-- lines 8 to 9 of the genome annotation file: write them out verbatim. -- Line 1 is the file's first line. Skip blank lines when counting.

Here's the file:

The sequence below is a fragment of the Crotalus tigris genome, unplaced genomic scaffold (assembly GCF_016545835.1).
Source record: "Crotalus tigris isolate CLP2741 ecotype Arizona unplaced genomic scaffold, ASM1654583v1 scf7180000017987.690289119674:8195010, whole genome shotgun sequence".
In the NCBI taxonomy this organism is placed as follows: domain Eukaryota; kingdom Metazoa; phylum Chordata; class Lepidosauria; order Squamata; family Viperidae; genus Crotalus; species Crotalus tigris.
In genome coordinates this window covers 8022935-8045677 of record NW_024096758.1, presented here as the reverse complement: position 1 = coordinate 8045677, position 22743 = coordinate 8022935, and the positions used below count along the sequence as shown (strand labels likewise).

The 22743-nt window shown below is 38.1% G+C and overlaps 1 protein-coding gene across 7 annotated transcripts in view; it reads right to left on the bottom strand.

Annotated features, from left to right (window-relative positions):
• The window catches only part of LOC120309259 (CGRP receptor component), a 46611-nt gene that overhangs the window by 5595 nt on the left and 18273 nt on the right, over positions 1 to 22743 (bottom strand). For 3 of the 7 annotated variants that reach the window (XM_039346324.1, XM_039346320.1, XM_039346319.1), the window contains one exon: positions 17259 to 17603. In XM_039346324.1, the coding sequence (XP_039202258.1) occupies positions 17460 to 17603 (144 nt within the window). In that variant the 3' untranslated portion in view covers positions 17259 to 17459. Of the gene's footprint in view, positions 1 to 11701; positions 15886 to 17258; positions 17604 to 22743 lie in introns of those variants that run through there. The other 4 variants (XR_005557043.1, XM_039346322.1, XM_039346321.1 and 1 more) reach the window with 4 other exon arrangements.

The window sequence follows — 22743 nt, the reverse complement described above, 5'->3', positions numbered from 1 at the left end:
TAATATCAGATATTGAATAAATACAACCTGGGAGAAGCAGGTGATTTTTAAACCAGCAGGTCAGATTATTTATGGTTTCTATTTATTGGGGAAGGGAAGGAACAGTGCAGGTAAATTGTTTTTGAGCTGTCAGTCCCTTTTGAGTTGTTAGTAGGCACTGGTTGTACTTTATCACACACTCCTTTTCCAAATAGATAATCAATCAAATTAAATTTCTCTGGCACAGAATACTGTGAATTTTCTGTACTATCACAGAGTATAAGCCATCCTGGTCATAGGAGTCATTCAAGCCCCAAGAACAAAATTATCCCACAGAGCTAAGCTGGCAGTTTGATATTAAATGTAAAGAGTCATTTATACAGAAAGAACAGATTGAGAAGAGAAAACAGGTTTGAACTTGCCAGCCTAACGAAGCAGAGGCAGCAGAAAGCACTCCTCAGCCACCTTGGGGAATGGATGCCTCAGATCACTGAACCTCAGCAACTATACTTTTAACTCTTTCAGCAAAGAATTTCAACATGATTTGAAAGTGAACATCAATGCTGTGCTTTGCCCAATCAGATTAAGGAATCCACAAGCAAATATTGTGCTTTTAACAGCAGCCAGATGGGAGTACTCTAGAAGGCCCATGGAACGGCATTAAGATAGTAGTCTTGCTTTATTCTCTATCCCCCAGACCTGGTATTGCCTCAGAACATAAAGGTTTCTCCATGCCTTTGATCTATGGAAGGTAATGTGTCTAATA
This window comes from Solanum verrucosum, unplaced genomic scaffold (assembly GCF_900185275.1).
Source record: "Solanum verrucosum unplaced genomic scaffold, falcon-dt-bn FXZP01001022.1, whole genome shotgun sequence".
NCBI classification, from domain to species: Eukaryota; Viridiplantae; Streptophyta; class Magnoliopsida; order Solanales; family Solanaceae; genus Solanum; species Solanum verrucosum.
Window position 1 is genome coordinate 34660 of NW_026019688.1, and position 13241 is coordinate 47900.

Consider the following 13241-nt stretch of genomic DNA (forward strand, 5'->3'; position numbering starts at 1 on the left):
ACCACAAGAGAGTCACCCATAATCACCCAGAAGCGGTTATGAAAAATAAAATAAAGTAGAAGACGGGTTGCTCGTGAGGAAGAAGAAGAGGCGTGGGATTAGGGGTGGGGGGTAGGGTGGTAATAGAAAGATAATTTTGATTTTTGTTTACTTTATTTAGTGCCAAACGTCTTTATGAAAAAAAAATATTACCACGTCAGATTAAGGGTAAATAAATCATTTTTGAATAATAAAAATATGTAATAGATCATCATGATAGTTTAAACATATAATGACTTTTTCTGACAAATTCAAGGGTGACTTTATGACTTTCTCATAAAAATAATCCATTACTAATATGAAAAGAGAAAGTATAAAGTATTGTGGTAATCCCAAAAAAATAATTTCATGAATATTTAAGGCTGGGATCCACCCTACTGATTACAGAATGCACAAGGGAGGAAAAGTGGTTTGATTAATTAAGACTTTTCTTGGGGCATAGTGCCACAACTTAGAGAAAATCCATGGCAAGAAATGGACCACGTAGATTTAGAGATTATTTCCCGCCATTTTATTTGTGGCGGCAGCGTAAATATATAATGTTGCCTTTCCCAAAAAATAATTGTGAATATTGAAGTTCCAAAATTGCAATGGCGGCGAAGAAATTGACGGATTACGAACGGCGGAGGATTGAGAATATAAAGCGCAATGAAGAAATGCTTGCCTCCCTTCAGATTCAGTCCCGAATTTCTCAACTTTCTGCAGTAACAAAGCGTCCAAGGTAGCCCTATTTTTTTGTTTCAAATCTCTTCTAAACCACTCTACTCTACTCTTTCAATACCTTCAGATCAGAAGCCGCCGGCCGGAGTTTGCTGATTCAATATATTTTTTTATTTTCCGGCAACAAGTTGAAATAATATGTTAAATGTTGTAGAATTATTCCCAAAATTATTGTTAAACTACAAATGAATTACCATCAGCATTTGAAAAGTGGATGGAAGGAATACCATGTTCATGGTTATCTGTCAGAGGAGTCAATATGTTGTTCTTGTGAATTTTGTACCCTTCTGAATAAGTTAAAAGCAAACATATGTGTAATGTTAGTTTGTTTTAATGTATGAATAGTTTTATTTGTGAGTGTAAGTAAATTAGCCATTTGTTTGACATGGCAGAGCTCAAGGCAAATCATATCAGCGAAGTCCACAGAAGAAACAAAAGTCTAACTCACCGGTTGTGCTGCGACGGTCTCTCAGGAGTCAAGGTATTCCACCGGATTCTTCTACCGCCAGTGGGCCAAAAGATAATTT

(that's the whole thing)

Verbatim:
The window sequence follows — 22743 nt, the reverse complement described above, 5'->3', positions numbered from 1 at the left end:
TAATATCAGATATTGAATAAATACAACCTGGGAGAAGCAGGTGATTTTTAAACCAGCAGGTCAGATTATTTATGGTTTCTATTTATTGGGGAAGGGAAGGAACAGTGCAGGTAAATTGTTTTTGAGCTGTCAGTCCCTTTTGAGTTGTTAGTAGGCACTGGTTGTACTTTATCACACACTCCTTTTCCAAATAGATAATCAATCAAATTAAATTTCTCTGGCACAGAATACTGTGAATTTTCTGTACTATCACAGAGTATAAGCCATCCTGGTCATAGGAGTCATTCAAGCCCCAAGAACAAAATTATCCCACAGAGCTAAGCTGGCAGTTTGATATTAAATGTAAAGAGTCATTTATACAGAAAGAACAGATTGAGAAGAGAAAACAGGTTTGAACTTGCCAGCCTAACGAAGCAGAGGCAGCAGAAAGCACTCCTCAGCCACCTTGGGGAATGGATGCCTCAGATCACTGAACCTCAGCAACTATACTTTTAACTCTTTCAGCAAAGAATTTCAACATGATTTGAAAGTGAACATCAATGCTGTGCTTTGCCCAATCAGATTAAGGAATCCACAAGCAAATATTGTGCTTTTAACAGCAGCCAGATGGGAGTACTCTAGAAGGCCCATGGAACGGCATTAAGATAGTAGTCTTGCTTTATTCTCTATCCCCCAGACCTGGTATTGCCTCAGAACATAAAGGTTTCTCCATGCCTTTGATCTATGGAAGGTAATGTGTCTAATA